In 2009, Amnesty and HRW were again invited to Libya by the Qaddafi Foundation. HRW's 2009 reports and related publications included some criticism of the Libyan regime but also contained clear endorsements of the Qaddafi family and foundation. In May 2009, HRW's MENA director Whitson authored an article in the influential U.S.-based publication Foreign Policy, entitled "Tripoli Spring: How Libya's behind-the-scenes reformer is actually, well, reforming," and praised the Qaddafi Foundation effusively. Then on December 12, 2009, HRW held a news conference in Libya to present its report. Although there is no information regarding which journalists, if any, were involved, or their ability to pose uncensored questions, a leaked U.S State Department memo noted that this singular event helped to "solidify Saif al-Islam's reputation as a 'reformer.'"
Following the press conference, two op-eds written by HRW officials on Libya were published, one in the U.K.'s Guardian and the other by the Institute for Policy Studies' Foreign Policy in Focus. In the article "Postcard from … Tripoli," Whitson wrote glowingly of the performance staged under the direction of Saif al-Islam:
I recently went to Tripoli where we held a news conference to release a report about human rights in Libya. That's right—a public event in Libya's capital at which Human Rights Watch staff sharply criticized the government led by Mu'ammar al-Qaddafi. Mundane in many countries, in Libya this was a momentous event. But it was only one of the breakthroughs we observed on the trip. …The language used by Whitson—characterizing HRW's Tripoli press conference as sharply critical, and Saif al-Islam's report as "hard hitting"—is highly exaggerated and transparently self-serving. In HRW's condemnations of Israel, terms such as "war crimes" and "collective punishment" are used repeatedly, accompanied by demands for international sanctions and legal action via the International Criminal Court and other bodies. But in Tripoli, Whitson used mild language, and her action items were limited to calls for more "reform." As reported by HRW, Whitson spoke of "the expanded space for public discussion in Libya" and meekly asked the regime to "revise its penal code to allow all Libyans the freedom to have such public discussion without fear of criminal sanction and stop jailing those who express criticism of the government." In sharp contrast to Whitson's praise for the Libyan report, its substance and style reflected the totalitarian nature of the regime. As described in The Tripoli Post, the organization "attributed all advancements in human rights to the establishment of the society by the Qaddafi International Charity and Development Foundation ten years ago, which, according to [Mohammad al-Alaqhi ], has been able to open some sensitive files on human rights in Libya."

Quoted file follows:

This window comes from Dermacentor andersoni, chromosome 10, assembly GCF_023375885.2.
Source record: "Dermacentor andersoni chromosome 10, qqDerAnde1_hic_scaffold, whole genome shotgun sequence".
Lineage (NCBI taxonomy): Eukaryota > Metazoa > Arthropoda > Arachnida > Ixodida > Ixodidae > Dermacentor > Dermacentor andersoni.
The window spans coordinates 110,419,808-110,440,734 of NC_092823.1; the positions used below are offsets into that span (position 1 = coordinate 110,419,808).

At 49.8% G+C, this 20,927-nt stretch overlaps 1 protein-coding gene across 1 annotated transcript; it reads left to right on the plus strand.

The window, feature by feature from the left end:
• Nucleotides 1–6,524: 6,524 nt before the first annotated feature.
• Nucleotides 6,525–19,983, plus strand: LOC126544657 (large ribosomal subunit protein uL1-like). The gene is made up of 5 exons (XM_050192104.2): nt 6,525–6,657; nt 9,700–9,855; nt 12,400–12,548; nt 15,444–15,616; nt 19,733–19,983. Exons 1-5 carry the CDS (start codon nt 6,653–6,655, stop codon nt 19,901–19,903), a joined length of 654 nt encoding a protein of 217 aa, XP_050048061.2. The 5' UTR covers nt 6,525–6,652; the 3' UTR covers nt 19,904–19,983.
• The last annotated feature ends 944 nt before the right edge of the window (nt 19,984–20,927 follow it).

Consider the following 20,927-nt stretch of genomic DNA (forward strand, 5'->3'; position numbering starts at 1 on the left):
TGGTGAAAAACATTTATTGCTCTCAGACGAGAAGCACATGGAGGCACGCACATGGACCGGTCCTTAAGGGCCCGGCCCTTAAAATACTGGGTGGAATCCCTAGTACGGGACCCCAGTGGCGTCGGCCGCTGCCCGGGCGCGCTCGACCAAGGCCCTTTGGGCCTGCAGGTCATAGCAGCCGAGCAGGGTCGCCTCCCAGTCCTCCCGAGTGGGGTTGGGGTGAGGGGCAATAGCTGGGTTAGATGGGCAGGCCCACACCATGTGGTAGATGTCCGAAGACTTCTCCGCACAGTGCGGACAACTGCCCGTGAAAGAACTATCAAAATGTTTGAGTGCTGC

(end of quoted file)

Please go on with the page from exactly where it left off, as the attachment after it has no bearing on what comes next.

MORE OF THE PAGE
Just two days before our report release the Qaddafi Foundation, headed by Saif al-Islam, a son of the Libyan leader Mu'ammar al-Qaddafi, issued a hard-hitting report about human rights similar to ours. In shockingly blunt language, it challenged the role of the security agencies, questioning the "legitimacy of a government that is unable to implement court decisions" and adding: "This raises the deeper question of who is ruling the country, is it the General People's Committee [the cabinet] or is it other forces?"